Preface xi Acknowledgement xiii 1 Introduction 1 1.1 The Periglacial Concept: Definitions and Scope 1 1.2 The Periglacial Realm 5 1.3 The Development of Periglacial Geomorphology 5 1.4 Periglacial Geomorphology: The Quaternary Context 7 2 Periglacial Environments 11 2.1 Introduction 11 2.2 Periglacial Climates 11 2.3 Soils in Periglacial Environments 17 2.4 Vegetation Cover in Periglacial Environments 18 2.5 Synthesis 20 3 Ground Freezing and Thawing 23 3.1 Introduction 23 3.2 Ground Heating and Cooling 23 3.3 Soil Freezing 28 3.4 Ice Segregation in Freezing Soils 32 3.5 Thaw Consolidation 37 3.6 Synthesis 38 4 Permafrost 39 4.1 Introduction 39 4.2 Permafrost Thermal Regime 40 4.3 Classification of Permafrost 43 4.4 Detection, Mapping and Modelling of Permafrost 44 4.5 Permafrost Distribution 46 4.6 Permafrost–glacier Interactions 53 4.7 The Geomorphic Importance of Permafrost 54 5 Ground Ice and Cryostratigraphy 57 5.1 Introduction 57 5.2 Genetic Classification of Ground Ice 57 5.3 Description of Ground Ice 62 5.4 Ice Contacts 66 5.5 Cryostratigraphy 67 5.6 The Transition Zone 69 5.7 Massive Ground Ice 72 5.8 Yedoma 76 6 Thermal Contraction Cracking: Ice Wedges and Related Landforms 81 6.1 Introduction 81 6.2 Thermal Contraction Cracking and Polygon Evolution 81 6.3 Ice Veins and Ice Wedges 84 6.4 Ice?]wedge Polygons 87 6.5 Sand Veins and Sand Wedges 89 6.6 Composite Veins and Composite Wedges 90 6.7 Sand?]wedge Polygons 90 6.8 Frost Cracking of Seasonally Frozen Ground 91 6.9 Thaw Modification of Frost Wedges 91 6.10 Frost?]Wedge Pseudomorphs and Frost Polygons in Areas of Past Permafrost 92 7 Pingos, Palsas and other Frost Mounds 97 7.1 Introduction 97 7.2 Characteristics of Pingos 97 7.3 Hydrostatic Pingos 99 7.4 Hydraulic Pingos 101 7.5 Pingo Problems and Problem Pingos 104 7.6 Segregation Ice Mounds: Palsas, Lithalsas and Related Landforms 105 7.7 Palsas 106 7.8 Peat Plateaus 109 7.9 Lithalsas 109 7.10 Permafrost Plateaus 111 7.11 Other Permafrost Mounds 111 7.12 Ephemeral Frost Mounds 112 7.13 Relict Permafrost Mounds 113 8 Thermokarst 117 8.1 Introduction 117 8.2 Thermokarst Lakes and Drained Lake Basins 118 8.3 Thermokarst Pits, Bogs and Fens 131 8.4 Retrogressive Thaw Slumps 132 8.5 Small?]scale Thermokarst Features: Beaded Streams, Sinkholes and Thermokarst Gullies 136 8.6 Sediment Structures associated with Thermokarst 138 8.7 Relict Thermokarst Phenomena 139 9 Seasonally Frozen Ground Phenomena 143 9.1 Introduction 143 9.2 Upfreezing of Clasts 143 9.3 Frost Heave of Bedrock 145 9.4 Patterned Ground: The Embroidery on the Landscape 145 9.5 Patterned Ground Processes 147 9.6 Sorted Patterned Ground 148 9.7 Nonsorted Patterned Ground 155 9.8 Cryoturbations 161 9.9 Pedogenic Effects of Freezing and Thawing 164 9.10 Fragipans 166 9.11 Synthesis 167 10 Rock Weathering and Associated Landforms 169 10.1 Introduction 169 10.2 Physical Weathering Processes 169 10.3 Chemical Weathering Processes 177 10.4 Biotic Weathering Processes 180 10.5 Weathering Processes in Periglacial Environments 180 10.6 Cold?]climate Karst 181 10.7 Tors 182 10.8 Blockfields and Related Periglacial Regolith Covers 185 10.9 Brecciated Bedrocks 192 11 Periglacial Mass Movement and Hillslope Evolution 195 11.1 Introduction 195 11.2 Solifluction Processes 195 11.3 Solifluction Landforms 204 11.4 Pleistocene Solifluction Landforms and Slope Deposits 210 11.5 Active?]layer Failures 213 11.6 Permafrost Creep 215 11.7 Nivation 217 11.8 Cryoplanation 220 11.9 Slope Form and Slope Evolution 222 12 Talus Slopes and Related Landforms 225 12.1 Introduction 225 12.2 Rockfall Talus 225 12.3 The Geomorphic Role of Snow Avalanches 234 12.4 Debris?]flow Activity 237 12.5 Rock Glaciers 240 12.6 Pronival (Protalus) Ramparts 248 12.7 Synthesis 250 13 Fluvial Processes and Landforms 253 13.1 Introduction 253 13.2 Periglacial Hydrology 253 13.3 Slopewash 259 13.4 Slushflows 261 13.5 Sediment Transport in Periglacial Rivers 261 13.6 Bank and Channel Erosion 263 13.7 River Channels 266 13.8 Alluvial Landforms in Periglacial Environments 268 13.9 Valley Form 270 13.10 Pleistocene Periglacial Rivers 271 13.11 Synthesis 273 14 Wind Action 275 14.1 Introduction 275 14.2 Aeolian Processes 275 14.3 Wind Erosion in Present Periglacial Environments 276 14.4 Aeolian Deposits in Present Periglacial Environments 279 14.5 Quaternary Aeolian Deposits 288 14.6 Synthesis 297 15 Periglacial Coasts 299 15.1 Introduction 299 15.2 The Nature of Periglacial Coasts 299 15.3 The Role of Ice in Shoreline Evolution 301 15.4 Ice?]rich Permafrost Coasts 303 15.5 Thermokarst Coasts 305 15.6 Barrier Coasts 306 15.7 Salt Marshes and Tidal Flats 308 15.8 Rock Coasts 308 15.9 Raised and Inherited Shorelines 309 15.10 Lake Shorelines 310 15.11 Synthesis 311 16 Past Periglacial Environments 313 16.1 Introduction 313 16.2 Palaeoenvironmental Reconstruction Based on Periglacial Features 314 16.3 Past Periglacial Environments of the British Isles 322 16.4 Pre?]Late Devensian Periglacial Features in the British Isles 323 16.5 The Dimlington Stade in the British Isles 325 16.6 The Younger Dryas (Loch Lomond) Stade in the British Isles 329 16.7 Past Periglacial Environments of the British Isles: Commentary 332 16.8 Late Weichselian Periglacial Environments in Continental Europe 332 16.9 Late Wisconsinan Periglacial Environments in North America 341 16.10 Permafrost Extent in the Northern Hemisphere During the Last Glacial Stage 344 16.11 Concluding Comments 346 17 Climate Change and Periglacial Environments 349 17.1 Introduction 349 17.2 Permafrost Degradation 352 17.3 Geomorphological Implications of Climate Change in the Circumpolar North 356 17.4 Geomorphological Implications of Climate Change in High Mountain Environments 363 17.5 Climate Change, Permafrost Degradation and Greenhouse Gas Emissions 369 17.6 Conclusion 371 Appendix: Text Abbreviations, Units and Symbols Employed in Equations 373 References 375 Index 441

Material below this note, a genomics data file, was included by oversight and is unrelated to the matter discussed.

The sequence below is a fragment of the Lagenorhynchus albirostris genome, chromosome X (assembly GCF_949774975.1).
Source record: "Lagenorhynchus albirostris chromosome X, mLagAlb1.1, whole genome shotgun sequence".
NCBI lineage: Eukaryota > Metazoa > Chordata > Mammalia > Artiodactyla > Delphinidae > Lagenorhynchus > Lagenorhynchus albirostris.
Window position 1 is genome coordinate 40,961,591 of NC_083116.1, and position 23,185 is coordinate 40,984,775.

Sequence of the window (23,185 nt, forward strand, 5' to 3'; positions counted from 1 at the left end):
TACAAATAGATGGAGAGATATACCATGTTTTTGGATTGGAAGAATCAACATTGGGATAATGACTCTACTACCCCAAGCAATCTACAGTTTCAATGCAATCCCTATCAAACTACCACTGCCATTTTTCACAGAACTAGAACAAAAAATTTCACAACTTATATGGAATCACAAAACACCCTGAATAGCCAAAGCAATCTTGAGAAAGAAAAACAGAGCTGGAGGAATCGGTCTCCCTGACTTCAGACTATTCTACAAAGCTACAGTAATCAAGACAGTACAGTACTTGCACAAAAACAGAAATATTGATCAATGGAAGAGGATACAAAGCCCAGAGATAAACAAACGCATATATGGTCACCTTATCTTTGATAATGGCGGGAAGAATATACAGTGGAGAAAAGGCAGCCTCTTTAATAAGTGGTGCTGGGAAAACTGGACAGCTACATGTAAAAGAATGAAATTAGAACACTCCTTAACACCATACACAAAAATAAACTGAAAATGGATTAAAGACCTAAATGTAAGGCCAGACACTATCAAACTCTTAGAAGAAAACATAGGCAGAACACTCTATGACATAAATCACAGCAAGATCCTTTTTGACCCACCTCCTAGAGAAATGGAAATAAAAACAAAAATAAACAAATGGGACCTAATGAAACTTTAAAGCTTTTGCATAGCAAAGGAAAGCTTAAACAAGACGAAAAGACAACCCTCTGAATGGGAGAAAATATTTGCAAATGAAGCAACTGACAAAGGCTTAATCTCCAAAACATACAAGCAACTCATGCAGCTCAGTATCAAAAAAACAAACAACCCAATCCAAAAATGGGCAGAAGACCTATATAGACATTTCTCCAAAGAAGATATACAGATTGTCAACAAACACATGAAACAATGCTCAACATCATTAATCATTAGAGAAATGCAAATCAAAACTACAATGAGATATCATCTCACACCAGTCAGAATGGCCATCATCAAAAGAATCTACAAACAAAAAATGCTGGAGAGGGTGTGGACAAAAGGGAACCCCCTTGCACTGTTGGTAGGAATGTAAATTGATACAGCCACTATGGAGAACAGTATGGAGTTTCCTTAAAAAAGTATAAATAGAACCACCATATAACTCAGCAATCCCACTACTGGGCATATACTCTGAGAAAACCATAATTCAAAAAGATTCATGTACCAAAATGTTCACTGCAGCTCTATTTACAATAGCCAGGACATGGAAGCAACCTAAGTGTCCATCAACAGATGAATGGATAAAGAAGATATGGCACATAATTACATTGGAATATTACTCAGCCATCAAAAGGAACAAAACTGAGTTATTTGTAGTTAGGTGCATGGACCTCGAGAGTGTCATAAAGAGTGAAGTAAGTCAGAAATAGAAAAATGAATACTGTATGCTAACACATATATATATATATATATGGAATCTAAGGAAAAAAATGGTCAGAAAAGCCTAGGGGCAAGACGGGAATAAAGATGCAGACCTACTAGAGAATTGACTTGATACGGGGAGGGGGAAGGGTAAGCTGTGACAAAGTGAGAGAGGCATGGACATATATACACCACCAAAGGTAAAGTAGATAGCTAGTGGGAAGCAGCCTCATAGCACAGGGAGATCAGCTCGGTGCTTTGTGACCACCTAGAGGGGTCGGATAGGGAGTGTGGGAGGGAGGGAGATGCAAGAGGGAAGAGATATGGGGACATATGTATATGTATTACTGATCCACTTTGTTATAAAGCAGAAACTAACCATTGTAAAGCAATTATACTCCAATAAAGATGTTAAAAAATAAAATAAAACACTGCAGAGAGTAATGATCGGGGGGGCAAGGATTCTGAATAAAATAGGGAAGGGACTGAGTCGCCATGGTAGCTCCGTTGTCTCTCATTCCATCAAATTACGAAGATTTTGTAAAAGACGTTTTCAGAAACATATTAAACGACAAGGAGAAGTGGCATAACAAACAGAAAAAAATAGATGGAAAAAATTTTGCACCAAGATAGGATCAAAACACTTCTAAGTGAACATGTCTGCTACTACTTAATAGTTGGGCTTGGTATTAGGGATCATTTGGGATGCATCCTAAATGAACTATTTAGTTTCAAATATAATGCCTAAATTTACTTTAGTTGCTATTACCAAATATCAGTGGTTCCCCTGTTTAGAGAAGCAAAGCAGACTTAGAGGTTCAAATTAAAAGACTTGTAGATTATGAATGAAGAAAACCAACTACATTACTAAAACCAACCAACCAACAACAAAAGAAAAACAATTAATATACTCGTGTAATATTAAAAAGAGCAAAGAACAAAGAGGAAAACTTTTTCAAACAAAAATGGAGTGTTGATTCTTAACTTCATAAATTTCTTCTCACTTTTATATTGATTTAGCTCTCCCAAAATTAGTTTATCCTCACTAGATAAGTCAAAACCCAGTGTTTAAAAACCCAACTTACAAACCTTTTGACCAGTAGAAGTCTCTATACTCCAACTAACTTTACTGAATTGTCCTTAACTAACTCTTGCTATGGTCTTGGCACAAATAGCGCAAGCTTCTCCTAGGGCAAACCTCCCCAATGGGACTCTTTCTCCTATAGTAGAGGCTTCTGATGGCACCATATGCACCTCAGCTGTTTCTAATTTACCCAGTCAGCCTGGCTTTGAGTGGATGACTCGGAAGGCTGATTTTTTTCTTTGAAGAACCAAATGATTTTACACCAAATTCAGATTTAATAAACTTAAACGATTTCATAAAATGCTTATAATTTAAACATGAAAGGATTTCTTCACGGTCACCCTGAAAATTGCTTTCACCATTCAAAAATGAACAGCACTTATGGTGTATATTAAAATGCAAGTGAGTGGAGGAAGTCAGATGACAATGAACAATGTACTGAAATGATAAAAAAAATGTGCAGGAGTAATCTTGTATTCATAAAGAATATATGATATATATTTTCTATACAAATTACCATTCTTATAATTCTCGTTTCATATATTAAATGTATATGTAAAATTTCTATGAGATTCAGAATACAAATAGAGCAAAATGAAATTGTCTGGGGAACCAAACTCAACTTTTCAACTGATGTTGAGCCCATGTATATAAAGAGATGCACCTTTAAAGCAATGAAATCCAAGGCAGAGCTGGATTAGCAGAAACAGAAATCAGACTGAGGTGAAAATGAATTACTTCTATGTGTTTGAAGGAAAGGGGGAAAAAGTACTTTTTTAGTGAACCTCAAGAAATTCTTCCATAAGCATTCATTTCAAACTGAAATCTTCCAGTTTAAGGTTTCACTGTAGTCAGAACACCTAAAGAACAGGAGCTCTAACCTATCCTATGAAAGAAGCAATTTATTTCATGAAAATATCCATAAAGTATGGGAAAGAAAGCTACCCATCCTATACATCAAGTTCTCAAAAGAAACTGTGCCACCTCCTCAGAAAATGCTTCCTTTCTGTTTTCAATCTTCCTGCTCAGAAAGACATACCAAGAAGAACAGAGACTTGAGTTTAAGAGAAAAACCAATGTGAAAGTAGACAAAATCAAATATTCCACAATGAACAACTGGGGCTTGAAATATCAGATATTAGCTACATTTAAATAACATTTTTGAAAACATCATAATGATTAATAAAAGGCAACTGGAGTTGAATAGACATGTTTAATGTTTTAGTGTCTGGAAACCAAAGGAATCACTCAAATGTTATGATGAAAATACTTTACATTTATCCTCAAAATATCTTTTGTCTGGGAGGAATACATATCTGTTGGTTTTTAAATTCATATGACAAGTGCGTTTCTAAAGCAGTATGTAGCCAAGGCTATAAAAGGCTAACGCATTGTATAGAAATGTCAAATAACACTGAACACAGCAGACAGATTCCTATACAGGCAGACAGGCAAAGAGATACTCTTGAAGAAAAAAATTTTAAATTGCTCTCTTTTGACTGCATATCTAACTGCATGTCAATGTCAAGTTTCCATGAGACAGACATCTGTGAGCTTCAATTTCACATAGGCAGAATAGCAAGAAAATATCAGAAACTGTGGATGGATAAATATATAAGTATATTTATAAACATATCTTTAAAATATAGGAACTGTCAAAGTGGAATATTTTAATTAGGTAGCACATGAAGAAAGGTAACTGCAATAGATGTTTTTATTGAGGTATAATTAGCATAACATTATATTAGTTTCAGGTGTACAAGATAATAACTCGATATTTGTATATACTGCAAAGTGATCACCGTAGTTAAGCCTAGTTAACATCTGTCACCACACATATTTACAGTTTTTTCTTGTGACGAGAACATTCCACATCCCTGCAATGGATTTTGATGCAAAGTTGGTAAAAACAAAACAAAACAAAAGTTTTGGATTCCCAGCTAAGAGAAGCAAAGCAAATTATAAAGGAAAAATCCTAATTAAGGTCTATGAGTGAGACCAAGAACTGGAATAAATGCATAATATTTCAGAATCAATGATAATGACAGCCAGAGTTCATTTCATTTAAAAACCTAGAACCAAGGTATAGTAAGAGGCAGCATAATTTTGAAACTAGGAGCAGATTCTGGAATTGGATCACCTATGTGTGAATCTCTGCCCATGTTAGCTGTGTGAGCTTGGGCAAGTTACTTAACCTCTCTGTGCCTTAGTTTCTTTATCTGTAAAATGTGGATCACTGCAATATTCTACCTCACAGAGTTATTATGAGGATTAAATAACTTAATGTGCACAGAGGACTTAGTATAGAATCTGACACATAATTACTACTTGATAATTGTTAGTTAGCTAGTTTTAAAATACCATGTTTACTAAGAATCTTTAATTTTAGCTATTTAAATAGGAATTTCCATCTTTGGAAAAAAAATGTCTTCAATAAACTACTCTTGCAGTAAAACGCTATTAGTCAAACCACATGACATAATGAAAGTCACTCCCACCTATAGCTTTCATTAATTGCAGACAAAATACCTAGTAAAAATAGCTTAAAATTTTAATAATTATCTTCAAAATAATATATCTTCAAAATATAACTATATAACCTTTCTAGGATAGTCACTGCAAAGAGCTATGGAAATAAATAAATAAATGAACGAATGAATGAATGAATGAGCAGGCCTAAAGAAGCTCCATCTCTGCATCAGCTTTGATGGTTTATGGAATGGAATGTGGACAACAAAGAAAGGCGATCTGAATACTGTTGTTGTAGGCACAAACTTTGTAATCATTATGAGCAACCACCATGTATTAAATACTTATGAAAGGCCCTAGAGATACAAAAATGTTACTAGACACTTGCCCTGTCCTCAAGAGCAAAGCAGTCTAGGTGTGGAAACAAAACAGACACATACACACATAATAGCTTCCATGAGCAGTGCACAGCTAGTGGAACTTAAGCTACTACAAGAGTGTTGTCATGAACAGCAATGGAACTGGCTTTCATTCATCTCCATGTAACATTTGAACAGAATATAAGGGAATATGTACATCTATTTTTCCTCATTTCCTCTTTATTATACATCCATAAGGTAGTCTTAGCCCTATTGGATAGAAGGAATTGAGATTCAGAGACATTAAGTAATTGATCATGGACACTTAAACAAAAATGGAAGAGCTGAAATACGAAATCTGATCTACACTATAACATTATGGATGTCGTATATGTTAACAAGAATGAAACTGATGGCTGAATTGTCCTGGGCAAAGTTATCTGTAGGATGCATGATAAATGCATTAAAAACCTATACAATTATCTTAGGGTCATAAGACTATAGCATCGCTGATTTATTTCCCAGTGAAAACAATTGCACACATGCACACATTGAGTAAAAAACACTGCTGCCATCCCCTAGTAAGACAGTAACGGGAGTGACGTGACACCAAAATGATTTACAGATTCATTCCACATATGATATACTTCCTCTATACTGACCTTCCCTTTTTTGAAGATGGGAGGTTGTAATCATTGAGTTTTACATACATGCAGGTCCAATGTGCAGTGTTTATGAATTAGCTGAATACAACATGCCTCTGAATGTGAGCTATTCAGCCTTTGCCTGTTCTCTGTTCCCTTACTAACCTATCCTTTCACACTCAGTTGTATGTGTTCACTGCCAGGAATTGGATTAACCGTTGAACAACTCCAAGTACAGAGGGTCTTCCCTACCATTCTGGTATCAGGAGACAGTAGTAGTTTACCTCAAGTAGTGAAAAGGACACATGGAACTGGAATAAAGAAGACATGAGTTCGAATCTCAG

Colin K Ballantyne, PhD DSc FRSE FRSGS FGS FBSGis Emeritus Professor in Physical Geography, University of St Andrews, St. Andrews, Fife, Scotland, UK.
A fascinating and informative exploration of periglacial processes, past and present, and their role in landscape evolution Periglacial Geomorphology presents a comprehensive introduction to the processes that operate in present periglacial environments and discusses the inferences that can be drawn about former periglacial environments from those processes. Organized into six parts, the book opens with the historical and scientific context of periglacial geomorphology and the nature of periglacial environments. Following chapters provide systematic coverage of the full range of topics germane to a thorough understanding of periglacial geomorphology, including: The physics of ground freezing and thawing, characteristics of permafrost, and the nature and origin of underground ice Characteristics, formation and significance of landforms, sediments, and structures associated with permafrost, permafrost degradation, and seasonal ground freezing and thawing Rock weathering in periglacial environments, periglacial processes operating on hillslopes, and the characteristic landforms produced by rock breakdown and slope processes in cold environments The operation of fluvial, aeolian and coastal processes in cold environments, and the resulting distinctive landforms and sediments The use of relict periglacial features to reconstruct past cold environments in midlatitude regions and the responses of periglacial environments to recent and predicted climate change Periglacial Geomorphology is an important resource for undergraduate and graduate students studying geomorphology or Quaternary science within the context of geography and geology degree programs. It will be of use to all scientists whose research involves an understanding of cold environments, whether from a geographical, geological, ecological, climatological, pedological, hydrological, or engineering perspective.